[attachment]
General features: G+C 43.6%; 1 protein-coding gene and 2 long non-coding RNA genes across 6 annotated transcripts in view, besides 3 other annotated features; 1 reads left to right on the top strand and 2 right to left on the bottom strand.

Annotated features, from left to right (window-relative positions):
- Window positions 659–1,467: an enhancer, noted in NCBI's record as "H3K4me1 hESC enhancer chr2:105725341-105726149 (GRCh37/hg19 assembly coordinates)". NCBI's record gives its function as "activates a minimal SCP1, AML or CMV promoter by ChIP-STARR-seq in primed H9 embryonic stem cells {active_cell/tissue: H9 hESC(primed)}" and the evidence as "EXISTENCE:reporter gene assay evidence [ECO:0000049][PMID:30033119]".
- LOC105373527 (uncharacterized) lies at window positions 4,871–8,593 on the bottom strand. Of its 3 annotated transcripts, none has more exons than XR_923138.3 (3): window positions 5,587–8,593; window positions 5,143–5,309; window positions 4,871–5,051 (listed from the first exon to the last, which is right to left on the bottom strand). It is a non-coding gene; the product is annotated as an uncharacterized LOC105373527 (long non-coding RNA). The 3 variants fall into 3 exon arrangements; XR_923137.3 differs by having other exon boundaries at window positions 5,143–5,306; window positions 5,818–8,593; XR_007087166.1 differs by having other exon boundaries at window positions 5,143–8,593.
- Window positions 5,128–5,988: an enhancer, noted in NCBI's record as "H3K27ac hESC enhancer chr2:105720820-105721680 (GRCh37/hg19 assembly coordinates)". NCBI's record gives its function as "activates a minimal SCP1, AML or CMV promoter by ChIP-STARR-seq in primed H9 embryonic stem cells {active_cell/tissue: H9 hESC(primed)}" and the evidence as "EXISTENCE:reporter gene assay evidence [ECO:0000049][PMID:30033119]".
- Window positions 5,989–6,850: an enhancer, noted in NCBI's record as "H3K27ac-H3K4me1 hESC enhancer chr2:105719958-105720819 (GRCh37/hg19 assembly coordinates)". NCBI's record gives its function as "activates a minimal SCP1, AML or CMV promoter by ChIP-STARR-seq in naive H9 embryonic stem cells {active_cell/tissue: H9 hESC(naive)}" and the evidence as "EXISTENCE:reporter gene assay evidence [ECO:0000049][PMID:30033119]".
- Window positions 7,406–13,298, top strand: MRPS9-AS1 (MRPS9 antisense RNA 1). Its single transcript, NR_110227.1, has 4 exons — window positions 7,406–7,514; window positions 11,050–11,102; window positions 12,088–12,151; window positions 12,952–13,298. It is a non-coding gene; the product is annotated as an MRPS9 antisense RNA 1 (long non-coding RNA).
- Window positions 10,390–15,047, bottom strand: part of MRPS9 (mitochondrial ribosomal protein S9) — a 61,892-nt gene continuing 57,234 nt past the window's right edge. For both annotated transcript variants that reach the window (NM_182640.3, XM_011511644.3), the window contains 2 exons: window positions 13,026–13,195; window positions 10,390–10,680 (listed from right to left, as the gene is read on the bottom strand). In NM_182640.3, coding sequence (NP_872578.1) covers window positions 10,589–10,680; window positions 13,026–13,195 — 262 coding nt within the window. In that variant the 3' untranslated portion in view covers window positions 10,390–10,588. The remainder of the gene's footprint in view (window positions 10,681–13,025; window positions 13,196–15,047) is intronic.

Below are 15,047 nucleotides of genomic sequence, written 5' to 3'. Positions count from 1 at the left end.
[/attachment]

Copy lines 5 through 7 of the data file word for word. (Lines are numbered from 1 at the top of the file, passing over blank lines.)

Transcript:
- Window positions 5,128–5,988: an enhancer, noted in NCBI's record as "H3K27ac hESC enhancer chr2:105720820-105721680 (GRCh37/hg19 assembly coordinates)". NCBI's record gives its function as "activates a minimal SCP1, AML or CMV promoter by ChIP-STARR-seq in primed H9 embryonic stem cells {active_cell/tissue: H9 hESC(primed)}" and the evidence as "EXISTENCE:reporter gene assay evidence [ECO:0000049][PMID:30033119]".
- Window positions 5,989–6,850: an enhancer, noted in NCBI's record as "H3K27ac-H3K4me1 hESC enhancer chr2:105719958-105720819 (GRCh37/hg19 assembly coordinates)". NCBI's record gives its function as "activates a minimal SCP1, AML or CMV promoter by ChIP-STARR-seq in naive H9 embryonic stem cells {active_cell/tissue: H9 hESC(naive)}" and the evidence as "EXISTENCE:reporter gene assay evidence [ECO:0000049][PMID:30033119]".
- Window positions 7,406–13,298, top strand: MRPS9-AS1 (MRPS9 antisense RNA 1). Its single transcript, NR_110227.1, has 4 exons — window positions 7,406–7,514; window positions 11,050–11,102; window positions 12,088–12,151; window positions 12,952–13,298. It is a non-coding gene; the product is annotated as an MRPS9 antisense RNA 1 (long non-coding RNA).